mean Beck Depression Inventory (BDI): decreased from 24.3 to 8.3

green onion for RSD?

OK who knows.  But recently I’ve noticed circulation changes in my legs and feet as well as a change in how I sweat.   The only thing I’ve been doing differently is eating green onions nearly every day for a month or so in fairly large amounts. I’ve been eating at least one green onion but sometimes two a day.

Granted, it’s been extra warm here so I imagine perhaps some perspiration and circulation credit might belong to the sun.  But it’s been warm here all summer and for other years that RSD has been with me.  I still couldn’t sweat properly and my circulation has never been what it once was.  So, being the obsessive googler that I am, I looked up the health benefits of green onions.  Initially I was eating them for anti-fungal/anti-viral benefits to build my immunity and clear my digestive tract.  That was the extent of my motivation and knowledge of the potentials of what i now feel may be the most underrated onion out there.

I found this:

“Many other advantages of the green onions in medicine include that it clears out the respiratory tract and expels sputum or phlegm. It also stimulates our sweat glands and promotes sweating which is important for our existence. Many people suffering from perspiring disorders may use it for their betterment…It has vitamins like A and C in the stem and calcium in the white part. Lastly it speeds up blood circulation and helps in the absorption of vitamin B1.”   See link below to article.

Again, I am not a doctor. I don’t know if too much green onion would have a negative reaction for anyone on certain meds or blood thinners.  People do not always appreciate that foods can alter the effect of medication so always check with your doctor to be sure there’s no conflict.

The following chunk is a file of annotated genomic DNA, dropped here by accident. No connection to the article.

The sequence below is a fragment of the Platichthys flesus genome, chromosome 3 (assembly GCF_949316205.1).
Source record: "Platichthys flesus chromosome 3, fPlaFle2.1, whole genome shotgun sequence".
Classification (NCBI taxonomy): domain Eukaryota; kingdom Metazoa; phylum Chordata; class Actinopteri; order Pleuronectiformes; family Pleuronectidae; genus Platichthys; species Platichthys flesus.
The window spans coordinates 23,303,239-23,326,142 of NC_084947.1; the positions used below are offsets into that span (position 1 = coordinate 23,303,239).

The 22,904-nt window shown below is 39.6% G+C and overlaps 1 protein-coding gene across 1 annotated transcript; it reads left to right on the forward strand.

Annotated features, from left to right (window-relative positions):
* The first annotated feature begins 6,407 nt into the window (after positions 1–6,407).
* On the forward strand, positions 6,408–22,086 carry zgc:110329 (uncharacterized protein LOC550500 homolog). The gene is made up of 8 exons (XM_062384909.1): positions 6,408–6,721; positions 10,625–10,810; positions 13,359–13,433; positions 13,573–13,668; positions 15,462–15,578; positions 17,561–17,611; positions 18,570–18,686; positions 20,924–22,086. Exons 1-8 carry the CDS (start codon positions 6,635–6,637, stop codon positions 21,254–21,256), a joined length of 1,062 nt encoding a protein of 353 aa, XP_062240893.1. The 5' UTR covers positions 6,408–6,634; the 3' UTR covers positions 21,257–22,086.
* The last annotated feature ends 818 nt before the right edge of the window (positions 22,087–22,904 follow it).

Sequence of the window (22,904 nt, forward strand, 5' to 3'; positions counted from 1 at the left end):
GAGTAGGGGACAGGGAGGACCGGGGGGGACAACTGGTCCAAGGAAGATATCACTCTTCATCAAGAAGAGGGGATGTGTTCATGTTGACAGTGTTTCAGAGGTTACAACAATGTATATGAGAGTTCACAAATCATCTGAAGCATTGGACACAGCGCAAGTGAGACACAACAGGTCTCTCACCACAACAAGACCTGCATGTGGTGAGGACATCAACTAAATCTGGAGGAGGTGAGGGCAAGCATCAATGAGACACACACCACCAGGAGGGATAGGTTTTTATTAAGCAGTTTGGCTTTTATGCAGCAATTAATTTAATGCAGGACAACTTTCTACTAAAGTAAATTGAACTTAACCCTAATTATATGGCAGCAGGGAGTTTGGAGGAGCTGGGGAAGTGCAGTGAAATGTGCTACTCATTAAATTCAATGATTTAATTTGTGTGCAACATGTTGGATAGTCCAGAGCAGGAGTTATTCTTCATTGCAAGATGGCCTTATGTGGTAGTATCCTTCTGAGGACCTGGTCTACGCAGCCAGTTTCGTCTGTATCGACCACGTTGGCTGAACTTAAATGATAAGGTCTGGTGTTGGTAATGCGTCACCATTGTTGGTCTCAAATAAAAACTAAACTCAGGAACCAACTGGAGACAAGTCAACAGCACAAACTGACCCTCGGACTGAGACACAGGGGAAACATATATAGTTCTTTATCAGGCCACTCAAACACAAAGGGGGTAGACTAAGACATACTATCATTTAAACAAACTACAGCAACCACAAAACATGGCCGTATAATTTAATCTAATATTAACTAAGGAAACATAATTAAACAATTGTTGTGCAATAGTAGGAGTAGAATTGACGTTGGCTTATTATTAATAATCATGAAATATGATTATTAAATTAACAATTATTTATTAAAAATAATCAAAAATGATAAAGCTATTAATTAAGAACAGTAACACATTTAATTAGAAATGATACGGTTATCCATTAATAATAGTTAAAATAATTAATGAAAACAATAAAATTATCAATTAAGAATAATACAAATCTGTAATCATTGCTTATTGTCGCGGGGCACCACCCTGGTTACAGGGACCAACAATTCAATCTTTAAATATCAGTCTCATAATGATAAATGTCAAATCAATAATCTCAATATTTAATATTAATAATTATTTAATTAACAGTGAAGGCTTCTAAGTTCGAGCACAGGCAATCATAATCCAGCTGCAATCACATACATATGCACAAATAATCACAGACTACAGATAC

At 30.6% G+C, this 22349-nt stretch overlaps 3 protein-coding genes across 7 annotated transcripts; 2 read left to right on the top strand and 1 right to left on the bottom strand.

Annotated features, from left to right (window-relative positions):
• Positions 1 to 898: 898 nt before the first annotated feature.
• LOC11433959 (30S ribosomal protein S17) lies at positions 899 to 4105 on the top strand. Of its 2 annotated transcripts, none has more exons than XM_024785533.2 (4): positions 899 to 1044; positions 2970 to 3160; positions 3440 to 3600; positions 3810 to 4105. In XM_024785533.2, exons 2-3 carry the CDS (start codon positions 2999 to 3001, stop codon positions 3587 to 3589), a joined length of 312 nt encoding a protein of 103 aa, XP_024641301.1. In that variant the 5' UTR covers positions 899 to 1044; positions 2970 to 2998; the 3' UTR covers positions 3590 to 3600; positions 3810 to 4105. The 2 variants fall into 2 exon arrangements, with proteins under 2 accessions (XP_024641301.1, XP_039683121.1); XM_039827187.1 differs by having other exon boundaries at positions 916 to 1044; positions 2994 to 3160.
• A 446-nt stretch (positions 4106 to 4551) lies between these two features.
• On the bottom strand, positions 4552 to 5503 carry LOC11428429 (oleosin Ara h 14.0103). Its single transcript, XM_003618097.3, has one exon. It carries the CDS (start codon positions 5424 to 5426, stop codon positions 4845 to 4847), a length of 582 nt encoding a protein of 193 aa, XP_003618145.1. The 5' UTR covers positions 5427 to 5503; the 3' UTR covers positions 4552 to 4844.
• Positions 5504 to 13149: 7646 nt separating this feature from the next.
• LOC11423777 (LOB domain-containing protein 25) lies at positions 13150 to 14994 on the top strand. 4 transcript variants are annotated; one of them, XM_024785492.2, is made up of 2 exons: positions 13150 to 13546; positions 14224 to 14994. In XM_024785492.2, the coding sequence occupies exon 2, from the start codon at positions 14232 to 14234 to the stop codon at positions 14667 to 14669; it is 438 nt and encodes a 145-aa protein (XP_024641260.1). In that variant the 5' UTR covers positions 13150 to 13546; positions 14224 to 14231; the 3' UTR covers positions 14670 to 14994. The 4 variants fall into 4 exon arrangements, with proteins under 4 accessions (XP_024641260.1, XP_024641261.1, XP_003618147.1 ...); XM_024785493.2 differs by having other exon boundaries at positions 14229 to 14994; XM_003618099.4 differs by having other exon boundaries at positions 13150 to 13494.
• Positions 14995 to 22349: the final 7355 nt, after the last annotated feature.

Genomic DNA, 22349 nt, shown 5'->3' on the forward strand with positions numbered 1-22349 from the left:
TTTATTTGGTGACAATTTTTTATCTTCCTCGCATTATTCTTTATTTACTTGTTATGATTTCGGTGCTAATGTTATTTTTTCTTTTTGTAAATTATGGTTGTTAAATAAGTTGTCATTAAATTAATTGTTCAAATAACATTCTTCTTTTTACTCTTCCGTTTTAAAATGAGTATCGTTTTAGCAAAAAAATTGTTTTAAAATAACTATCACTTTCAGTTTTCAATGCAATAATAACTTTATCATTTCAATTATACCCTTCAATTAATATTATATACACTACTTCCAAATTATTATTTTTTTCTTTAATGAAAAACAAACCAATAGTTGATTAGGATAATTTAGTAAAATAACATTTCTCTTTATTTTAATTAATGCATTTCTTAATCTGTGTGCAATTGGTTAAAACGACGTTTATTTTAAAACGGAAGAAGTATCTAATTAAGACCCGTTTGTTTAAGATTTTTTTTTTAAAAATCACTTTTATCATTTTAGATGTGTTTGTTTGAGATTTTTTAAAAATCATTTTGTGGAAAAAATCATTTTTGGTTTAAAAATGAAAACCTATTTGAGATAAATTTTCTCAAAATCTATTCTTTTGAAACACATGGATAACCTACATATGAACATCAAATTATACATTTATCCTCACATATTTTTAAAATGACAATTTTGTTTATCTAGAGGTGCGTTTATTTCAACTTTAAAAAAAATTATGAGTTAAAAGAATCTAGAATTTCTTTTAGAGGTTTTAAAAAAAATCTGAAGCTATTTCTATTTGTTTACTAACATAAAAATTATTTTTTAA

it’s expired. do i still take it?

I think whether you’re staring at (and let’s admit it, sniffing) a condiment that’s been in your fridge for eons or holding a bottle of prescription meds that’s just out of date, it seems like a fairly universal quandary:  is it safe to consume a product after the date stamp of expiration?  At least my morning half & half that’s straddling the line has a questionable smell to tip me off.   With medication, how can we be sure?

Here’s an article about this topic (link below).  The title of the story seems a tad misleading given that they say the chances of poisoning oneself are slim.  It appears that, more often than not, the drugs lose potency.  It certainly seems that one could assume a drug is not working, take more and then be faced with too much in the system kicking in simultaneously. Obviously that could get sketchy real fast.

“When in doubt, throw it out” still seems like the way to go. Or, better yet, perhaps your local police or fire station has a lock box drop off to prevent pills from getting into the wrong hands.

qi gong for late-stage rsd: a small study

The blog I am linking to below is well worth the read for anyone with RSD/CRPS or chronic pain of any kind. This study is what caught my eye: